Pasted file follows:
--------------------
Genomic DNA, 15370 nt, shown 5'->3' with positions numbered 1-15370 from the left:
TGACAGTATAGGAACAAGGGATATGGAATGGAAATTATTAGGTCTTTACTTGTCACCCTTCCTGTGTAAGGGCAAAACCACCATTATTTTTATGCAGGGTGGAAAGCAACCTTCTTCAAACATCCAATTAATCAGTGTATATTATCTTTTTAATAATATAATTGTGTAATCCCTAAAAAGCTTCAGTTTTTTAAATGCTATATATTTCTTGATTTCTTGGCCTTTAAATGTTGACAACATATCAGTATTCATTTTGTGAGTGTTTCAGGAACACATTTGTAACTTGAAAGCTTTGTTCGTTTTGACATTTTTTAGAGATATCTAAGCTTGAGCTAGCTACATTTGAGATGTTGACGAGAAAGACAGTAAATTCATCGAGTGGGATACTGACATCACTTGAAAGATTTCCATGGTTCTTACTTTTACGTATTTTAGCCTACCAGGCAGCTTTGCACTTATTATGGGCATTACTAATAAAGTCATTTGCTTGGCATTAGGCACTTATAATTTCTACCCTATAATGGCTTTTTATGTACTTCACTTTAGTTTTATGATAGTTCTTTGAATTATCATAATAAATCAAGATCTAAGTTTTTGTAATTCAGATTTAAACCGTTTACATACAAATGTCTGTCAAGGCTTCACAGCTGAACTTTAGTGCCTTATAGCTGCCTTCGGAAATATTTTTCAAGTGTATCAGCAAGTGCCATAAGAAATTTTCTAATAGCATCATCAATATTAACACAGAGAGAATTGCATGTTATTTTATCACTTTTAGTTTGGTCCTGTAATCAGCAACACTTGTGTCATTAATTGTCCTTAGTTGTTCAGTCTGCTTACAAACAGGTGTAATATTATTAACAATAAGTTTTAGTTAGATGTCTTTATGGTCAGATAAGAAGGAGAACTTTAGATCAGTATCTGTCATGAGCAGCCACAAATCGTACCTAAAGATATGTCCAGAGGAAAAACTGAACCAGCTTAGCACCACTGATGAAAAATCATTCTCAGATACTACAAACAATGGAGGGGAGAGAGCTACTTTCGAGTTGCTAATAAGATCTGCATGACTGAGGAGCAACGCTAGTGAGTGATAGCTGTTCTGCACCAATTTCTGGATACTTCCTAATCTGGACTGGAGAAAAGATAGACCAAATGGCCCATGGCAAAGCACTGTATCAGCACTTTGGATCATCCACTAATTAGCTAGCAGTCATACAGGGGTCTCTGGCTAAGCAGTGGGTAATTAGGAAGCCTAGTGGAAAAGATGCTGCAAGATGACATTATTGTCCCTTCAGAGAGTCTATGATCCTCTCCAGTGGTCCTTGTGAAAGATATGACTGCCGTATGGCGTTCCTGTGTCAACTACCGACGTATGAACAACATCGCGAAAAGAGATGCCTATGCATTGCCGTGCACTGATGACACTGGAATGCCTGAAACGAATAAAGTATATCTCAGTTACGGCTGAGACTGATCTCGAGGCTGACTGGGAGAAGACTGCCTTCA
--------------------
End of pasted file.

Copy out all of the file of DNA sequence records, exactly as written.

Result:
Genomic DNA, 15370 nt, shown 5'->3' with positions numbered 1-15370 from the left:
TGACAGTATAGGAACAAGGGATATGGAATGGAAATTATTAGGTCTTTACTTGTCACCCTTCCTGTGTAAGGGCAAAACCACCATTATTTTTATGCAGGGTGGAAAGCAACCTTCTTCAAACATCCAATTAATCAGTGTATATTATCTTTTTAATAATATAATTGTGTAATCCCTAAAAAGCTTCAGTTTTTTAAATGCTATATATTTCTTGATTTCTTGGCCTTTAAATGTTGACAACATATCAGTATTCATTTTGTGAGTGTTTCAGGAACACATTTGTAACTTGAAAGCTTTGTTCGTTTTGACATTTTTTAGAGATATCTAAGCTTGAGCTAGCTACATTTGAGATGTTGACGAGAAAGACAGTAAATTCATCGAGTGGGATACTGACATCACTTGAAAGATTTCCATGGTTCTTACTTTTACGTATTTTAGCCTACCAGGCAGCTTTGCACTTATTATGGGCATTACTAATAAAGTCATTTGCTTGGCATTAGGCACTTATAATTTCTACCCTATAATGGCTTTTTATGTACTTCACTTTAGTTTTATGATAGTTCTTTGAATTATCATAATAAATCAAGATCTAAGTTTTTGTAATTCAGATTTAAACCGTTTACATACAAATGTCTGTCAAGGCTTCACAGCTGAACTTTAGTGCCTTATAGCTGCCTTCGGAAATATTTTTCAAGTGTATCAGCAAGTGCCATAAGAAATTTTCTAATAGCATCATCAATATTAACACAGAGAGAATTGCATGTTATTTTATCACTTTTAGTTTGGTCCTGTAATCAGCAACACTTGTGTCATTAATTGTCCTTAGTTGTTCAGTCTGCTTACAAACAGGTGTAATATTATTAACAATAAGTTTTAGTTAGATGTCTTTATGGTCAGATAAGAAGGAGAACTTTAGATCAGTATCTGTCATGAGCAGCCACAAATCGTACCTAAAGATATGTCCAGAGGAAAAACTGAACCAGCTTAGCACCACTGATGAAAAATCATTCTCAGATACTACAAACAATGGAGGGGAGAGAGCTACTTTCGAGTTGCTAATAAGATCTGCATGACTGAGGAGCAACGCTAGTGAGTGATAGCTGTTCTGCACCAATTTCTGGATACTTCCTAATCTGGACTGGAGAAAAGATAGACCAAATGGCCCATGGCAAAGCACTGTATCAGCACTTTGGATCATCCACTAATTAGCTAGCAGTCATACAGGGGTCTCTGGCTAAGCAGTGGGTAATTAGGAAGCCTAGTGGAAAAGATGCTGCAAGATGACATTATTGTCCCTTCAGAGAGTCTATGATCCTCTCCAGTGGTCCTTGTGAAAGATATGACTGCCGTATGGCGTTCCTGTGTCAACTACCGACGTATGAACAACATCGCGAAAAGAGATGCCTATGCATTGCCGTGCACTGATGACACTGGAATGCCTGAAACGAATAAAGTATATCTCAGTTACGGCTGAGACTGATCTCGAGGCTGACTGGGAGAAGACTGCCTTCA